Fires scorch Spain and France, where flames reach the beach
Firefighters battled wildfires raging out of control in Spain and France, including one whose flames reached two popular Atlantic beaches on Sunday, as Europe wilted under an unusually extreme heat wave.
So far, there have been no fire-related deaths in France or Spain, but authorities in Madrid have blamed soaring temperatures for hundreds of deaths. And two huge blazes, which have consumed pine forests for six days in southwestern France, have forced the evacuation of some 16,200 people.
In dramatic images posted online, a wall of black smoke could be seen rolling towards the Atlantic on a stretch of Bordeaux’s coast that is prized by surfers from around the world. Flames raced across trees abutting a broad sandy beach, as planes flew low to suck up water from the ocean. Elsewhere, smoke blanketed the skyline above a mass of singed trees, in images shared by French firefighters.
In Spain, firefighters supported by military brigades tried to stamp out more than 30 fires consuming forests spread across the country. Spain’s National Defence Department said that “the majority” of its firefighting aircraft have been deployed to reach the blazes, many of which are in rugged, hilly terrain that is difficult for ground crews to access.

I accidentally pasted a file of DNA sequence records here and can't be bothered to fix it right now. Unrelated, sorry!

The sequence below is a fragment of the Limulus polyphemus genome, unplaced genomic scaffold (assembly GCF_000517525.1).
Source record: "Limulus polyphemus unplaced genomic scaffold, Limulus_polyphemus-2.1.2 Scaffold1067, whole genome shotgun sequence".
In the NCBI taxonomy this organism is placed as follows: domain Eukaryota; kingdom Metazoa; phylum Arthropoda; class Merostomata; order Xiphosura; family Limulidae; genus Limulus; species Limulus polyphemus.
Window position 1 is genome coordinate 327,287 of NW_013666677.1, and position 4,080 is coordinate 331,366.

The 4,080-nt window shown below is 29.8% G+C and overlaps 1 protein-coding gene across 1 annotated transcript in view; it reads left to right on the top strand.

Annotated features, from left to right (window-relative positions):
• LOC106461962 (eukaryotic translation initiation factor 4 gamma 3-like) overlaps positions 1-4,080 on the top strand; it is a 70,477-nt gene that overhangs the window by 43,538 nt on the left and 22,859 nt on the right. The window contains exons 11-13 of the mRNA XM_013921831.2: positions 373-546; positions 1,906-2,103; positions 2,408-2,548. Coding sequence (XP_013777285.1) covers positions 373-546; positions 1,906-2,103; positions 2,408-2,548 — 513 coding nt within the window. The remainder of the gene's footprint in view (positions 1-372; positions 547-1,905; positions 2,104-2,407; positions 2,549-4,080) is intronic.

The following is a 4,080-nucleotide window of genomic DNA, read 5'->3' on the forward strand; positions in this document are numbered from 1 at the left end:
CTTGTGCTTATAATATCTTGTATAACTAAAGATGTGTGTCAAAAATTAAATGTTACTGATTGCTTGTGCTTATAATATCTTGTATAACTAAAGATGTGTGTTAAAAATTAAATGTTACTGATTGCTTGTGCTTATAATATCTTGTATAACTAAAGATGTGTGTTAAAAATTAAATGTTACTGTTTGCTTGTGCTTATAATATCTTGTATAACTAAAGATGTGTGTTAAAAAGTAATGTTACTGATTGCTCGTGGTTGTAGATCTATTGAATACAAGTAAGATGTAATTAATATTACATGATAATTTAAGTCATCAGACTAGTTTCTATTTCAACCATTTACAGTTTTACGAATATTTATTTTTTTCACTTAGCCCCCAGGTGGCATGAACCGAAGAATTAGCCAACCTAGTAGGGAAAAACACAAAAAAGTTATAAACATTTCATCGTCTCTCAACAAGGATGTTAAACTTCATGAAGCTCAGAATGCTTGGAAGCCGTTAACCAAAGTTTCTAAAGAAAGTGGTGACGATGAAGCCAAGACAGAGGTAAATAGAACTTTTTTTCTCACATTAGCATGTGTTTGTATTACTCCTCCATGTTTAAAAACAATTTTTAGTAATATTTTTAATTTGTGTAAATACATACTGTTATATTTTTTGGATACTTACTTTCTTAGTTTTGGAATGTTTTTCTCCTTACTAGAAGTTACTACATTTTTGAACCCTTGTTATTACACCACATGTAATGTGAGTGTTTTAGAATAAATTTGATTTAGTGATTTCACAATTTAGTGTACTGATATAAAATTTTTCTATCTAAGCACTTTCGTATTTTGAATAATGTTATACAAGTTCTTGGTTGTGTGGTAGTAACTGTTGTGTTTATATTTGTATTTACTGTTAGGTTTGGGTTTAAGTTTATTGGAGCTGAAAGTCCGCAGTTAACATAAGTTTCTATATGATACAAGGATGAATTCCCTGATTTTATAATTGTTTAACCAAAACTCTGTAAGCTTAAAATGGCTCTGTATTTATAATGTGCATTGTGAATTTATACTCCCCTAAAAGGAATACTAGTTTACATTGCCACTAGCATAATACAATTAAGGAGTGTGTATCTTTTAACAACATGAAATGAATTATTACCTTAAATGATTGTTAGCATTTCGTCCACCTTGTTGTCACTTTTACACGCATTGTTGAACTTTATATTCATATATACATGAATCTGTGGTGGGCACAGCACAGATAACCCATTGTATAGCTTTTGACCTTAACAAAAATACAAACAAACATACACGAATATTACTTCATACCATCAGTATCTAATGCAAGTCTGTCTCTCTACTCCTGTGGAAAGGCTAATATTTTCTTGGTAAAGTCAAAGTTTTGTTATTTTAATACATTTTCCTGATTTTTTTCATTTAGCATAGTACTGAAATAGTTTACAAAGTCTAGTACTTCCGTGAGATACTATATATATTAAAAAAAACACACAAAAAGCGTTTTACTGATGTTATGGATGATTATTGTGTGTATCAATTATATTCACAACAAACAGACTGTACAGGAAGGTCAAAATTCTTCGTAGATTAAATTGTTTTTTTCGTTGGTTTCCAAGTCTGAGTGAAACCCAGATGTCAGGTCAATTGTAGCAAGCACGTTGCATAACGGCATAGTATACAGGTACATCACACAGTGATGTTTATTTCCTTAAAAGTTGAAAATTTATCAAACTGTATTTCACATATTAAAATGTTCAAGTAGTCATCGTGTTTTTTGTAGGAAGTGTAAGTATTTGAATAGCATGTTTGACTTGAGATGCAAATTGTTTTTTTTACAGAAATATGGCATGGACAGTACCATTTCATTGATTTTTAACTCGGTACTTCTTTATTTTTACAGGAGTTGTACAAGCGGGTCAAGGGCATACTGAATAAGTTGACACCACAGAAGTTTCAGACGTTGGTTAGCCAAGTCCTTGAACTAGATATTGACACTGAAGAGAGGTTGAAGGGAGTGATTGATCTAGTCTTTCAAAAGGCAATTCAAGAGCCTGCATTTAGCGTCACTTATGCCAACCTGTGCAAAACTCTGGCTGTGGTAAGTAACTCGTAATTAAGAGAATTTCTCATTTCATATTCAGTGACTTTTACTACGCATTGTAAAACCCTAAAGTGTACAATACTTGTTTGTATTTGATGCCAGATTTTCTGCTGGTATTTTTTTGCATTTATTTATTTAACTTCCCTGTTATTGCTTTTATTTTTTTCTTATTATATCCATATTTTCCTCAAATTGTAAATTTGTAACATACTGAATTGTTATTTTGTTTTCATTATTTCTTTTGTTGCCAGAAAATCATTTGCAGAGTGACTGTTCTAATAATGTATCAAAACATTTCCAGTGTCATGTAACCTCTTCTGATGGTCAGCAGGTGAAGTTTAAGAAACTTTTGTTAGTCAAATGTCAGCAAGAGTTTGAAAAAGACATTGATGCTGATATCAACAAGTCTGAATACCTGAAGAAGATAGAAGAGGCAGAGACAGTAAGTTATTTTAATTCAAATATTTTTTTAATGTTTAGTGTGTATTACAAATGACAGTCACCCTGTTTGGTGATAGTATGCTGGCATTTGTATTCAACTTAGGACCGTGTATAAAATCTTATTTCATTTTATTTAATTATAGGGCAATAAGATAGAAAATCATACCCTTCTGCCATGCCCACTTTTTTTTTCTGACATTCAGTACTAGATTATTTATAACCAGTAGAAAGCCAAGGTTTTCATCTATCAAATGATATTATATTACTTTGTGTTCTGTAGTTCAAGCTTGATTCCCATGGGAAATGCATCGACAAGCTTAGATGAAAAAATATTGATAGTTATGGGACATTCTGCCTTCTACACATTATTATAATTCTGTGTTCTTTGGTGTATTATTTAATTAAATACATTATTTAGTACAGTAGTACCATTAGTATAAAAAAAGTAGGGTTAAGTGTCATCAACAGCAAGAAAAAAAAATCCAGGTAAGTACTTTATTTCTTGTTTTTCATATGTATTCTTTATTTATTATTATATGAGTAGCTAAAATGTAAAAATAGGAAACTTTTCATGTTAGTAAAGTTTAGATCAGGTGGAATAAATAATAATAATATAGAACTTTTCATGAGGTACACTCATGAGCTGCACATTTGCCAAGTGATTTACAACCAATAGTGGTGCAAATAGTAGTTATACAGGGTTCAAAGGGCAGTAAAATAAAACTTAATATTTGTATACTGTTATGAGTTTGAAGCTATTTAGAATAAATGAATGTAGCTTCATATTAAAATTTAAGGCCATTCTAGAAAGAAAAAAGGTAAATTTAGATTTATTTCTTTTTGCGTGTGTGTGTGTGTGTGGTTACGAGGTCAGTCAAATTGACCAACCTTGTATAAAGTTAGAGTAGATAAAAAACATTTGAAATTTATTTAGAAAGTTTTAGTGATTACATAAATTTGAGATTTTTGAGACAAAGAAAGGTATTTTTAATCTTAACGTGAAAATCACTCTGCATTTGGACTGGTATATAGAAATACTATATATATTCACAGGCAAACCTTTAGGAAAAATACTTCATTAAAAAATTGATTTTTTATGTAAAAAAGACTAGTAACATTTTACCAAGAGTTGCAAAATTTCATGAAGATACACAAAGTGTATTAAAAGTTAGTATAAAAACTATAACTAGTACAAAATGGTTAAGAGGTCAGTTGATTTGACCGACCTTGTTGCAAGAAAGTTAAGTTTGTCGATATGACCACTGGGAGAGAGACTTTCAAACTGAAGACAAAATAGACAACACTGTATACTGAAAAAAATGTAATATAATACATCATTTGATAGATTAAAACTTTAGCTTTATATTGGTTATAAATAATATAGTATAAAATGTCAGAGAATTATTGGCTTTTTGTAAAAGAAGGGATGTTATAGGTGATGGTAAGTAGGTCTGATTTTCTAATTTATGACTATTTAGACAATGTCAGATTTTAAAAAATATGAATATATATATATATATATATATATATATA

Fire season has hit parts of Europe earlier than usual this year after a dry, hot spring that the European Union has attributed to climate change. Some countries are also experiencing extended droughts, while many are sweltering in heat waves.
Defiance as 4-y-o killed by Russian missile buried
VINNYTSIA, Ukraine (AP):
Beautiful and serene in a crown of white flowers, four-year-old Liza Dmytrieva, who was killed by a Russian missile strike, was buried Sunday in central Ukraine as an Orthodox priest burst into tears and told weeping relatives, “Evil cannot win.”
Liza, who had Down syndrome, was en route to see a speech therapist with her mother when Russian missiles struck the city of Vinnytsia on Thursday, far from the front lines. At least 24 people were killed, including Liza and two boys ages seven and eight, and more than 200 were wounded, including Liza’s mother.
“Look, my flower! Look how many people came to you,” Liza’s grandmother Larysa Dmytryshyna said, caressing Liza as she lay in an open coffin with flowers and teddy bears in Vinnytsia’s 18th-century Transfiguration Cathedral.
Liza’s father, Artem Dmytriev, stood silent, tears flowing down his face.
Liza’s mother, 33-year-old Iryna Dmytrieva, remained in an intensive care unit in grave condition.